Where good ideas come from

Where good ideas come from

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I recently chanced upon a Ted talk by Steven Johnson, “Where good ideas come from”. Flashing a photo of “The Grand Café”, the oldest existing coffee house in Oxford, Johnson persuasively points out that the architecture of space leads to collaboration and the spread of good ideas. That the participants were awake and stimulated from the coffee obviously helped. “The English coffee house was crucial to the development and spread of … The Englightenment, … in part because of what people were drinking there.”

Good ideas don’t come from a lone genius working in a lab as often as they come from interactions between geniuses.  “People would hang out in this intellectual hub and have these free-floating conversations about all these different interests and passions,” Johnson says.  In the 18thcentury, Benjamin Franklin’s own Club of Honest Whigs would meet at the London Coffeehouse in London to shoot around their ideas. [Read interview of Johnson.]

“There should be a plaque to commemorate [that coffeehouse],” Johnson says. “It was really a tremendously generative space. In the book I describe these as ‘liquid networks,’ where there is … fluidity in the conversation, but it is also a network of different people with different perspectives coming together.”

Paris too had its share of café-philos where artists, writers, philosophers would converge.

 

Where Good Ideas Come From

Where Good Ideas Come From: The Natural History of Innovation
By Steven Johnson
Hardcover, 336 pages
Riverhead
List price: $26.95

 

Eureka moments or ‘Slow Hunch’

From the lone genius of Thomas Edison slaving away on his lightbulb to Madam curie with her Bunsen burner,  if you pose me a name of a greater inventor, immediately the image of a lone wolf pops out.  In his TED speech, Johnson showed pictures of Rodin statue “The Thinker” alone and deep in thought.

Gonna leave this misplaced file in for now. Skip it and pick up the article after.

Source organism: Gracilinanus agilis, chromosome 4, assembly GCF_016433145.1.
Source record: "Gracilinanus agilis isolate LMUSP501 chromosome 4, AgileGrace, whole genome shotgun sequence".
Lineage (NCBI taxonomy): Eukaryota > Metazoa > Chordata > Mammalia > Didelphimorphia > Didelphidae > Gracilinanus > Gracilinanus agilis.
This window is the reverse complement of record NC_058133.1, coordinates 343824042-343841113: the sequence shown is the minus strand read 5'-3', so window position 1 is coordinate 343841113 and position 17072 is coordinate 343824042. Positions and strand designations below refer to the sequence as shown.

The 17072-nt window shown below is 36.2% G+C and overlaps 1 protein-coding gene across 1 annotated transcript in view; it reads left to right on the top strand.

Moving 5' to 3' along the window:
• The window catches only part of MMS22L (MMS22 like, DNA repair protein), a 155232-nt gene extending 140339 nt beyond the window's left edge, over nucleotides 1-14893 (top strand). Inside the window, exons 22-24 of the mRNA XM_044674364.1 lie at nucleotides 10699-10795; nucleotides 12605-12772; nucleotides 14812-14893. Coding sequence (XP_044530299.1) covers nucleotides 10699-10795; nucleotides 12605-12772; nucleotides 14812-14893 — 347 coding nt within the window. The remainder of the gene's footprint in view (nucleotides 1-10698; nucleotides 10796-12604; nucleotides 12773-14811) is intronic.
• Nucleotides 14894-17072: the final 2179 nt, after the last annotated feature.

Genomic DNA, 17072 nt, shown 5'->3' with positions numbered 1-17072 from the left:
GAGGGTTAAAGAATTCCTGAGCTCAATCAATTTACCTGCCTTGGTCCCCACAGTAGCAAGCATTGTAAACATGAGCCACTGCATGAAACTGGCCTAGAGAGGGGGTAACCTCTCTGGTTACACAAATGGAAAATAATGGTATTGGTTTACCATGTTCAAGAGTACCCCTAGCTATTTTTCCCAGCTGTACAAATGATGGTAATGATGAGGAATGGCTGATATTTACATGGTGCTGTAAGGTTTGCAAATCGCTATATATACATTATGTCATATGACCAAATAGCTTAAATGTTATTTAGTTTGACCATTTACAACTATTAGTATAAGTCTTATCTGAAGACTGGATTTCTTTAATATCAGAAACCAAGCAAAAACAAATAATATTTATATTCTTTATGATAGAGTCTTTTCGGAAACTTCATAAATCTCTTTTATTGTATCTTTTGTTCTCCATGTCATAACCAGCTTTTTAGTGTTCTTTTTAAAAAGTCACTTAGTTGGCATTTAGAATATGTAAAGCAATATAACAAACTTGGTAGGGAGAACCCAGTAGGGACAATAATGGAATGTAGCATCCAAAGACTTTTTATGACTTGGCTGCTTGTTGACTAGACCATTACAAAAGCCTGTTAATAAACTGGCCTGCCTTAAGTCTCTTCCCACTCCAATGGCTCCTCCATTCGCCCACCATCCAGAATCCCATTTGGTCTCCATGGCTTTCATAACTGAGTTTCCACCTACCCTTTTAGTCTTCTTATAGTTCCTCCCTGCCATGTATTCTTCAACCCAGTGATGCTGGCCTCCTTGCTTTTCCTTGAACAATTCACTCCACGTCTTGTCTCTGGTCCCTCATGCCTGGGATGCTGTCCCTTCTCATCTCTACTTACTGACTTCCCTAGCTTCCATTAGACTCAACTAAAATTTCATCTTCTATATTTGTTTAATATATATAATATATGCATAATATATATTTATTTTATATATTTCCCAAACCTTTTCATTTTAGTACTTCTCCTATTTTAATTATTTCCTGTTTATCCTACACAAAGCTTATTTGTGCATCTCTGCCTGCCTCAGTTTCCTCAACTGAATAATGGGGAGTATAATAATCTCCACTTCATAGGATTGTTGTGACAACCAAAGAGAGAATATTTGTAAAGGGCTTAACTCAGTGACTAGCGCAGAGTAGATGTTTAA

Johnson addresses this image in my mind, and possibly many others. Case in point is how Darwin developed his theory of evolution. In his own autobiography, Darwin writes about having a great epiphany one night in 1838 while reading Thomas Malthus’ “Essay on the Principle of Population.” He claims he suddenly understood the principles of natural selection, a theory he went on to base much of his work off of.

20 years ago, a scholar named Howard Gruber went back and re-read Darwin’s notebooks, he found that Darwin’s discovery was anything but an epiphany. “Six months before this alleged epiphany that Darwin had, he was writing out the full theory of natural selection in his notes.” Johnson says. “But then it isn’t for another three months that he actually writes out the theory in a complete fashion.”  This is what Johnson calls the “slow hunch” — quiet ideas that linger in the background and take time to, pardon the pun, evolve.  In “The Dark Side of Charles Darwin”, the author cited that Darwin’s ideas on evolution was probably influenced by and borrowed ideas from many people in his time, not least his own grandfather Erasmus Darwin, although he did not willingly acknowledge the works of others.